I sat delighted on the edge of my seat, waiting for the next clip, the rap music throbbing from the screen, still propelling me forward. What beast would the sovereign emerge? But that was just a trailer for the movie and not the movie itself, so a script scribbles on the screen, promising to deliver the goods to theaters near you on March 31, 2021.
It’s Saturday afternoon at the cinema, in a real movie theater. I watch the action on the big screen and discreetly push my mask under my chin to munch on a bag of buttered popcorn. It’s as good as it gets. I was in a sort of paradise, even if it was only for two hours.
The following trailer announces the movie “Sound of Metal”, which I had watched streaming at home from my TV screen. But I didn’t know the real impact of sound design until I saw or rather heard it on the big screen. The loud, crisp sounds of the band’s music reverberate when the drummer’s ears (Riz Ahmed like Ruben) are still working relatively well. But they transform into muffled, indistinct noises, then metal-to-metal screeches as his hearing fades. He looks for cures and tries to rearrange his life until things “get back to normal”. But as we learned from 2020, things aren’t just getting back to normal. They evolve or transform into a “new normal”. And as the film methodically and lovingly takes its time to show, so does Ruben’s life.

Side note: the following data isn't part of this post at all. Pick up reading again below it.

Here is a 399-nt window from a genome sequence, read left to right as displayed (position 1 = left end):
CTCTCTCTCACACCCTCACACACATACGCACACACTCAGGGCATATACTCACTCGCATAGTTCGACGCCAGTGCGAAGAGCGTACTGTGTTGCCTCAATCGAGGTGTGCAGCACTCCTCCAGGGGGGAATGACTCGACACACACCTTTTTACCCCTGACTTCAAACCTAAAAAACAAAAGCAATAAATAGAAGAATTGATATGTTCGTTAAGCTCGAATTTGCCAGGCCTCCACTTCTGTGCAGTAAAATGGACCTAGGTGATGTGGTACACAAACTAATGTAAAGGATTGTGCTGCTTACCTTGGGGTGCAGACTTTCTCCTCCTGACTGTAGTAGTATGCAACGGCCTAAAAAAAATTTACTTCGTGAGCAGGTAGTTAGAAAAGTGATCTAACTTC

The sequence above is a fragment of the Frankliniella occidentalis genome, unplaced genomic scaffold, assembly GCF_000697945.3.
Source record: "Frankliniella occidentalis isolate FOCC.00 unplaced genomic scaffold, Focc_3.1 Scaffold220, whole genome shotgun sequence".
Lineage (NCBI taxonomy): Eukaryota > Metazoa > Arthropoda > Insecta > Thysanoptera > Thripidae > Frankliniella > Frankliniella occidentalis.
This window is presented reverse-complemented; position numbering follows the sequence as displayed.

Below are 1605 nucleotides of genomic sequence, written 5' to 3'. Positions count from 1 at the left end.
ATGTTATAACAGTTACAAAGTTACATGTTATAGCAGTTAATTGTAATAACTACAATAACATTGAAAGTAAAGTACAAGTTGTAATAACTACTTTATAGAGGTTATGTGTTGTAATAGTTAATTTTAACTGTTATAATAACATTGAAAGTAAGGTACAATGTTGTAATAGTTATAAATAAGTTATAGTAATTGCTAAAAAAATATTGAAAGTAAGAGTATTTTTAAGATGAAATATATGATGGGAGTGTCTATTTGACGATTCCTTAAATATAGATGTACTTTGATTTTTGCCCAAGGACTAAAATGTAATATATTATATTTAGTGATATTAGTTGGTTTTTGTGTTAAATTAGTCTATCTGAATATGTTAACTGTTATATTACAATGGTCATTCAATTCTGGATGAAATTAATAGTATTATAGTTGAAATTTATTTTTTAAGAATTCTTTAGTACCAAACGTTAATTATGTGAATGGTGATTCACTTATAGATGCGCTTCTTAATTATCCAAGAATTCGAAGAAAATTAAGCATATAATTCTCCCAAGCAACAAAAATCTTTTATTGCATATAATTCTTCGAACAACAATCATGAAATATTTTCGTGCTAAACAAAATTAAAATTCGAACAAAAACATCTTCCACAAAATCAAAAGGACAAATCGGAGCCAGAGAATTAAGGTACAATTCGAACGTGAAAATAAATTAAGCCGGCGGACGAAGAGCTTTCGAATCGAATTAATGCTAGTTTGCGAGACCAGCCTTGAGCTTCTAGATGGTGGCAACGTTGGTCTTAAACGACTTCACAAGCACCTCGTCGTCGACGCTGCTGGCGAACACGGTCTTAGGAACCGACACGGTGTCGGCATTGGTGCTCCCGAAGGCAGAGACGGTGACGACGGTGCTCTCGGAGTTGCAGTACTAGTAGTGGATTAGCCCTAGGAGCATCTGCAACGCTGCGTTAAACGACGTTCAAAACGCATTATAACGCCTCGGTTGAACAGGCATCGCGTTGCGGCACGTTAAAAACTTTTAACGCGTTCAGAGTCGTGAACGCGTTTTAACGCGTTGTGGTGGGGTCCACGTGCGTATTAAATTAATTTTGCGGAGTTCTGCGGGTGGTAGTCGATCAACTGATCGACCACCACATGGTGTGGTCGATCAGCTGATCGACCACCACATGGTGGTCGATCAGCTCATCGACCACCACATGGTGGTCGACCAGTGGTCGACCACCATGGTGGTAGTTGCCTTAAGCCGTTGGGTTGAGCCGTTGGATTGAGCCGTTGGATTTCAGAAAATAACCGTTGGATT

Ruben (Ahmed) is a heavy metal drummer and recovering drug addict, and the film takes us on a journey through its stages of denial, anger and acceptance. But watching Chicago actor Paul Raci’s preview scenes as the head of a Deaf Community Salvage House caused a visceral reaction in me. Raci communicates through sign language, and the captions appear on screen as a translation for the audience. When he is seated with other people who cannot hear, the film is silent. It’s enhanced on the big movie screen in a way that wasn’t as dramatic when I watched it at home. Raci’s face is lively and serious, and the sounds, both distorted and the sound of silence, frame his actions. Raci received an Academy Award nomination for Supporting Actor, and watching his craggy demeanor in the trailer reminds us why. Each of his gestures in the film is filled with such empathetic authenticity that it vibrates enough.